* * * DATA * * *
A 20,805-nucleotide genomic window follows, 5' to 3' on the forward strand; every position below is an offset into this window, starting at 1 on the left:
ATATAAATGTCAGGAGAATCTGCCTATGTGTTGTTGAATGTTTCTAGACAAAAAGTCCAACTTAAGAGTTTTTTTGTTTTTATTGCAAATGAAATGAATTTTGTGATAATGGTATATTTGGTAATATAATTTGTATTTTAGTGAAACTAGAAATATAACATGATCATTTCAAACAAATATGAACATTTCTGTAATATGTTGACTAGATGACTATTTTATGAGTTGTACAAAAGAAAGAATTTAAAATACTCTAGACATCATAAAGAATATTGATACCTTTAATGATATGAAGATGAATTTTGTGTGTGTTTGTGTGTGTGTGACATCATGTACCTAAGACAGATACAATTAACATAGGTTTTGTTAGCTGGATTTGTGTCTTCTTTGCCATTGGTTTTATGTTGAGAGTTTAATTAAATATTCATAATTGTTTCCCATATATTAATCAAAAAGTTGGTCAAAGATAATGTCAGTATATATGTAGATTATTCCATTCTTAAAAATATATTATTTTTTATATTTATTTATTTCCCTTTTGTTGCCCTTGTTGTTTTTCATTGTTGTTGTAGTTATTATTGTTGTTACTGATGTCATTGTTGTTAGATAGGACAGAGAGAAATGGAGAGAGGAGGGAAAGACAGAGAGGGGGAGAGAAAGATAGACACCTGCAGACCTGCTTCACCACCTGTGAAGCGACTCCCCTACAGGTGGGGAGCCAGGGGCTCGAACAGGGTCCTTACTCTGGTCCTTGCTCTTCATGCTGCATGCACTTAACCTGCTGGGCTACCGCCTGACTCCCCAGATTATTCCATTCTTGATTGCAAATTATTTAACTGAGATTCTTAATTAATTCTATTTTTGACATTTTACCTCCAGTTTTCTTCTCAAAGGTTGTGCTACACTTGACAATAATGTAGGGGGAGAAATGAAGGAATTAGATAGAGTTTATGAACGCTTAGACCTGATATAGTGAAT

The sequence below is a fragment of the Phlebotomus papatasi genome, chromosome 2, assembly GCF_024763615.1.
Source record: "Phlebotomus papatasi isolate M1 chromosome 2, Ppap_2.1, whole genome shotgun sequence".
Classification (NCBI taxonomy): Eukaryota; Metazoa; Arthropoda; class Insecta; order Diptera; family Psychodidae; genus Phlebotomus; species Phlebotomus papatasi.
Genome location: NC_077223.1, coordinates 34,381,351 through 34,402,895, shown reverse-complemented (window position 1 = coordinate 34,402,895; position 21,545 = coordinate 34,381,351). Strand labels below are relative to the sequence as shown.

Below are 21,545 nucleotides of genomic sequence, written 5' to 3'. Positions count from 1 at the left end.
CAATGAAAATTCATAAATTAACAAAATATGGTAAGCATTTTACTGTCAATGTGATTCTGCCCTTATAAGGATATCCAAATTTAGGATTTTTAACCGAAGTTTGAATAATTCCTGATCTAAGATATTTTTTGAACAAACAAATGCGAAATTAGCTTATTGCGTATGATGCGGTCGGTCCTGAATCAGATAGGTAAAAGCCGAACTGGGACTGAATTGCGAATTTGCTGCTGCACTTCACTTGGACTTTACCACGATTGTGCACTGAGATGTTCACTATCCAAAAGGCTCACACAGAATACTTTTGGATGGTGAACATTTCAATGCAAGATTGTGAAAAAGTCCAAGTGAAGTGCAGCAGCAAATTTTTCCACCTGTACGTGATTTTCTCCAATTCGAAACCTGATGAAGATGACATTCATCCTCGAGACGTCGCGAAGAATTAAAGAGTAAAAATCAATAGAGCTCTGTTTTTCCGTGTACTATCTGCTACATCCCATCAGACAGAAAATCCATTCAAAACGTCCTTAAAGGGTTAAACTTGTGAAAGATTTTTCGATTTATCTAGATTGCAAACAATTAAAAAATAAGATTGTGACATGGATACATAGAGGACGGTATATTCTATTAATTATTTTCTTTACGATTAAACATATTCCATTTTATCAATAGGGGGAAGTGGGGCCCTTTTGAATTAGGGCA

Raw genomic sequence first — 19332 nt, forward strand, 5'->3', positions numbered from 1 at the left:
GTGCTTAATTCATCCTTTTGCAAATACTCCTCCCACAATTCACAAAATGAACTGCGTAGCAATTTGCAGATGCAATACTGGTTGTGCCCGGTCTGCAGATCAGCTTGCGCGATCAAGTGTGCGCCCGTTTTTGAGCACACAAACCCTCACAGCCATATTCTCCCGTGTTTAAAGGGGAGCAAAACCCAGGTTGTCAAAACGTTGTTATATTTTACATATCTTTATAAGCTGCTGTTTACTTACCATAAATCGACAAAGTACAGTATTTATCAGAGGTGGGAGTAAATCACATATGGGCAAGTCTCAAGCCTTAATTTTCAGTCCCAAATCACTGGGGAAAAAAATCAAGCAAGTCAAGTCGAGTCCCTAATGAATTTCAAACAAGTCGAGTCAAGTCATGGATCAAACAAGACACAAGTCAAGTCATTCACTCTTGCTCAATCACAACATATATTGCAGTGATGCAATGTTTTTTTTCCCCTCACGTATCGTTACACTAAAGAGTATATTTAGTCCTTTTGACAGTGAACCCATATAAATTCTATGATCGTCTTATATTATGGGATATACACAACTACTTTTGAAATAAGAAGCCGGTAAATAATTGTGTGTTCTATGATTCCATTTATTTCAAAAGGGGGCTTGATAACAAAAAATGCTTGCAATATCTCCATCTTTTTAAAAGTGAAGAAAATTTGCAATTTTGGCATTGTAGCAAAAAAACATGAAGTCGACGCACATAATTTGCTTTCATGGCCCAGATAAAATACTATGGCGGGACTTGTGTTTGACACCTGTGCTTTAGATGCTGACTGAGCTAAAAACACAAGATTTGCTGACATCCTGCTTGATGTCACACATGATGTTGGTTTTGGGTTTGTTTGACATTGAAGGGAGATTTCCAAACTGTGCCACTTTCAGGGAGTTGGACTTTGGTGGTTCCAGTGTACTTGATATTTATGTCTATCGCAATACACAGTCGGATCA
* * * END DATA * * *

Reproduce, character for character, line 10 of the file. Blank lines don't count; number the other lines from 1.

GTGCTTAATTCATCCTTTTGCAAATACTCCTCCCACAATTCACAAAATGAACTGCGTAGCAATTTGCAGATGCAATACTGGTTGTGCCCGGTCTGCAGATCAGCTTGCGCGATCAAGTGTGCGCCCGTTTTTGAGCACACAAACCCTCACAGCCATATTCTCCCGTGTTTAAAGGGGAGCAAAACCCAGGTTGTCAAAACGTTGTTATATTTTACATATCTTTATAAGCTGCTGTTTACTTACCATAAATCGACAAAGTACAGTATTTATCAGAGGTGGGAGTAAATCACATATGGGCAAGTCTCAAGCCTTAATTTTCAGTCCCAAATCACTGGGGAAAAAAATCAAGCAAGTCAAGTCGAGTCCCTAATGAATTTCAAACAAGTCGAGTCAAGTCATGGATCAAACAAGACACAAGTCAAGTCATTCACTCTTGCTCAATCACAACATATATTGCAGTGATGCAATGTTTTTTTTCCCCTCACGTATCGTTACACTAAAGAGTATATTTAGTCCTTTTGACAGTGAACCCATATAAATTCTATGATCGTCTTATATTATGGGATATACACAACTACTTTTGAAATAAGAAGCCGGTAAATAATTGTGTGTTCTATGATTCCATTTATTTCAAAAGGGGGCTTGATAACAAAAAATGCTTGCAATATCTCCATCTTTTTAAAAGTGAAGAAAATTTGCAATTTTGGCATTGTAGCAAAAAAACATGAAGTCGACGCACATAATTTGCTTTCATGGCCCAGATAAAATACTATGGCGGGACTTGTGTTTGACACCTGTGCTTTAGATGCTGACTGAGCTAAAAACACAAGATTTGCTGACATCCTGCTTGATGTCACACATGATGTTGGTTTTGGGTTTGTTTGACATTGAAGGGAGATTTCCAAACTGTGCCACTTTCAGGGAGTTGGACTTTGGTGGTTCCAGTGTACTTGATATTTATGTCTATCGCAATACACAGTCGGATCA